Richard Quest has proposed.

CNN journalist Richard Quest has proposed to his lover.

The Quest Means Business presenter took to instagram on Monday to share news of how the proposal went down writing, “I asked, and he said “yes””. The accompanying photo featured the journalist and his lover beaming at the camera.


I asked, and he said “yes”

A post shared by Richard Quest (@questinny) on

Trip to Kenya

Quest was recently in Kenya where he spoke about his sexual orientation.

Speaking on Capital FM, Quest said that he is unapologetic for advocating for decriminalization of same-sex marriages.

“I am obviously going to be advancing an agenda that says there should be at least the decriminalization of same sexual activity. It is straight forward, I am not gonna mess around with that one. That is obviously my belief,” he said.

Double standards?

Quest’s visit to Kenya stirred conversation on social media after he attended a church service at the Kiunas’ Jubilee Christian Church, Nairobi. The move elicited mixed reactions with a section of social media users wondering whether Kenyan churches were finally embracing gays.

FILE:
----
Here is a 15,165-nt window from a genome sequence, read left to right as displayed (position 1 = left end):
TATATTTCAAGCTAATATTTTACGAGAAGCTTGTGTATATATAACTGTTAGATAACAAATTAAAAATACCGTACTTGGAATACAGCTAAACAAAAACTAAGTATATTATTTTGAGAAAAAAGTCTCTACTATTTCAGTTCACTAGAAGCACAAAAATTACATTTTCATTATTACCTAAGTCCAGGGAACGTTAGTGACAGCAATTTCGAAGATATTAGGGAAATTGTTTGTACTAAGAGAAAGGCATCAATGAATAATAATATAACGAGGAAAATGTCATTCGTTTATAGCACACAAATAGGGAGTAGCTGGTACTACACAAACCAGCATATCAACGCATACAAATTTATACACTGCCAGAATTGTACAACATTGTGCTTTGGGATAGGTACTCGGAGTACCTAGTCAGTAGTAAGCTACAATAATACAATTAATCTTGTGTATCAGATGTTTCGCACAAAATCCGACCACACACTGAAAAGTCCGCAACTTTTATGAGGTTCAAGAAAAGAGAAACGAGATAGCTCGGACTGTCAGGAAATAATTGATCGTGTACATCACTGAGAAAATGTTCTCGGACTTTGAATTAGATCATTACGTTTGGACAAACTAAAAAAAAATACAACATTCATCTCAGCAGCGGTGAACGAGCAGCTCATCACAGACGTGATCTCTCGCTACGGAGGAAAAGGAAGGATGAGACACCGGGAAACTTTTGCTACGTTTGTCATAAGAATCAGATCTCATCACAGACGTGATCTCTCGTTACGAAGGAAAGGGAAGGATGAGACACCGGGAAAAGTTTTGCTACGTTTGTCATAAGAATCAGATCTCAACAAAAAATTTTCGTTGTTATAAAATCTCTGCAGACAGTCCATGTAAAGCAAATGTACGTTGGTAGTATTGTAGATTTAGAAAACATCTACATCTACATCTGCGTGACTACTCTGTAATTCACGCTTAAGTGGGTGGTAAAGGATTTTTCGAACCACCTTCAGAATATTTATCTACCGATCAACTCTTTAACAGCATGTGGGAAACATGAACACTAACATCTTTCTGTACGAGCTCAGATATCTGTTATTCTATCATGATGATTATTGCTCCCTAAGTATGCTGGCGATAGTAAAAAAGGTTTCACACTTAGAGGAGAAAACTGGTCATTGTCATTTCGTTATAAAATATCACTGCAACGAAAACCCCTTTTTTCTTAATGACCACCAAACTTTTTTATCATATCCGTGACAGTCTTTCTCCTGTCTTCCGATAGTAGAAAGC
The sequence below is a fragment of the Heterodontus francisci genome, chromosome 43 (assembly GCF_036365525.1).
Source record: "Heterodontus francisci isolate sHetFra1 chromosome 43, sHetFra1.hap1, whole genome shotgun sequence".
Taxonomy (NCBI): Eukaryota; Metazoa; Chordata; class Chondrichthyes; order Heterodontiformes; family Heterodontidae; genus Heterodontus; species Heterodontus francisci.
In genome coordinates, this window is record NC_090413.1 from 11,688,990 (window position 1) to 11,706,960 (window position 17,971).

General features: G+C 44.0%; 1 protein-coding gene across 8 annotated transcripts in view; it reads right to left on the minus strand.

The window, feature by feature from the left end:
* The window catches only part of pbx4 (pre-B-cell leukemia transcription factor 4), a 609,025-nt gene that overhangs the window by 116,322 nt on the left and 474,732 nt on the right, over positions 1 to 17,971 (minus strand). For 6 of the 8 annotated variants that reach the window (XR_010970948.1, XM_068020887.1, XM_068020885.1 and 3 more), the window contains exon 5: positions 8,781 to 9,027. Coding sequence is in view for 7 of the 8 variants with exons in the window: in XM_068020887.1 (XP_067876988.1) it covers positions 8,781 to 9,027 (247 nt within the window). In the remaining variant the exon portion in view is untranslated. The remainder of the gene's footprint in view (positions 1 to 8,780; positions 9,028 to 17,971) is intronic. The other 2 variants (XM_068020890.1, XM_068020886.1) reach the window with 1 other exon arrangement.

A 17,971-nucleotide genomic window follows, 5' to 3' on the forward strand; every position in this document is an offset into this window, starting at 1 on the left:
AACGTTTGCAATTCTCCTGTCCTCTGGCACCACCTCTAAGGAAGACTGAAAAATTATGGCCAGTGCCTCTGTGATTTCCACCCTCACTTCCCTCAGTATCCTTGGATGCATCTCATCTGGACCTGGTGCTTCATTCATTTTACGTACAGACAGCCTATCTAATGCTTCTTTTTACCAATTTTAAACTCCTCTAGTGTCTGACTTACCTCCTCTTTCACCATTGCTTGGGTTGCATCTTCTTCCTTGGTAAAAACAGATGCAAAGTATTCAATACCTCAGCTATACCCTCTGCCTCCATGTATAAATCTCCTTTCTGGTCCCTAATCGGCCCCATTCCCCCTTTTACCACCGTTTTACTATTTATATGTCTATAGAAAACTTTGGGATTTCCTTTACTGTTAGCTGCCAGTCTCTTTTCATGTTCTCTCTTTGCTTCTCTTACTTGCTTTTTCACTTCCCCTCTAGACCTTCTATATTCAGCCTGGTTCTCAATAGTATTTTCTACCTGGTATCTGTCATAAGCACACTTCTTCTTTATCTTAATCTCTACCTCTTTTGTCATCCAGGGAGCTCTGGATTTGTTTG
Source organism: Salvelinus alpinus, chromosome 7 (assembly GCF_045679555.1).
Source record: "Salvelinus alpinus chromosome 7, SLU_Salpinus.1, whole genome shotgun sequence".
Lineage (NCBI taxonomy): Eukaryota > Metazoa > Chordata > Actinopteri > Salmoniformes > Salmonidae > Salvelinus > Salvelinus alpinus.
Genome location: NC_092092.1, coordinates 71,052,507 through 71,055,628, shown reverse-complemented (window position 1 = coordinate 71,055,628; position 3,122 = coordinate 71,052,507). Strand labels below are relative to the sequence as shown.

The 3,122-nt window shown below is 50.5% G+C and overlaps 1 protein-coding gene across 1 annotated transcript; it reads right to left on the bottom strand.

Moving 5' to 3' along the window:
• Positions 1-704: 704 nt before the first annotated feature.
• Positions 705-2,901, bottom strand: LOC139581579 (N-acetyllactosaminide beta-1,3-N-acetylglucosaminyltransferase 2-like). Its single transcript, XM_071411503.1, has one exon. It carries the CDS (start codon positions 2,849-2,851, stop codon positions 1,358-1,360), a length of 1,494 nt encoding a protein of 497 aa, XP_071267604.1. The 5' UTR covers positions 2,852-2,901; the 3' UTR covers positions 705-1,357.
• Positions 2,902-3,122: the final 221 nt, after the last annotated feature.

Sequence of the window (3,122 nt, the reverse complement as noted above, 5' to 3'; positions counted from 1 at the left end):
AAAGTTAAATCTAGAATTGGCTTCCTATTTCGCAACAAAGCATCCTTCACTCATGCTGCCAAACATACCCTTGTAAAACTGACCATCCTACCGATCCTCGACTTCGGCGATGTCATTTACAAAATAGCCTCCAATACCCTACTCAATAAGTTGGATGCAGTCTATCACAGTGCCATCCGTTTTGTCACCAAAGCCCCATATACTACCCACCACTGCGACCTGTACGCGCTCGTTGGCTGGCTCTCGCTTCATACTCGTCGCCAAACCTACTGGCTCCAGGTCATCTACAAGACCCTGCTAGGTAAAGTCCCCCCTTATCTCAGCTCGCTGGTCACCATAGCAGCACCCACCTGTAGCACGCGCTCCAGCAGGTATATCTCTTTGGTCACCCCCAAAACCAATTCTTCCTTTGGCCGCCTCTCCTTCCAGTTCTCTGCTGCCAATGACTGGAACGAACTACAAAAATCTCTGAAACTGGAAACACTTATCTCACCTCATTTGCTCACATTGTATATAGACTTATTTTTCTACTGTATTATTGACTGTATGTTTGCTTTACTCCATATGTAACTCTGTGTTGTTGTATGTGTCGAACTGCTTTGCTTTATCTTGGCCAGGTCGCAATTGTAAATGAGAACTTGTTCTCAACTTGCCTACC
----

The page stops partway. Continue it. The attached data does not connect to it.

Richard Quest speaks during a meet and greet cocktail party in Nairobi on October 23, 2018.

Kenya Films and Classification Board (KFCB) chair Ezekiel Mutua was also accused of being ‘hypocritical’ and having double standards for seemingly siding with the Kiunas, despite his usually hard-line stance against same sex unions.

“Quest may be gay, but he is a top-notch journalist who can sense newsworthy stories with unique angles,” Mutua wrote.

The journalist was in Nairobi to cover a series of business stories and joined 234 passengers for the inaugural Kenya Airways direct flight from Nairobi to New York on October 28, 2018.

Court upholds law against same sex marriages

On 24 May 2019, the High Court of Kenya declined to decriminalise sections of the Penal Code that make it illegal to have consensual same sex in Kenya

Judges Roselyn Aburili, Chacha Mwita and John Mativo dismissed the case filed by Eric Gitari and a host of lesbian, gay, bisexual, transgender and intersex groups, which sought decriminalisation of sections 162 and 165 of the law.

The judges said that declaring the sections illegal would open the door to unions of persons of the same sex, creating a conflict with article 45(2) of the Constitution.

The article states that marriage is between a man and a woman.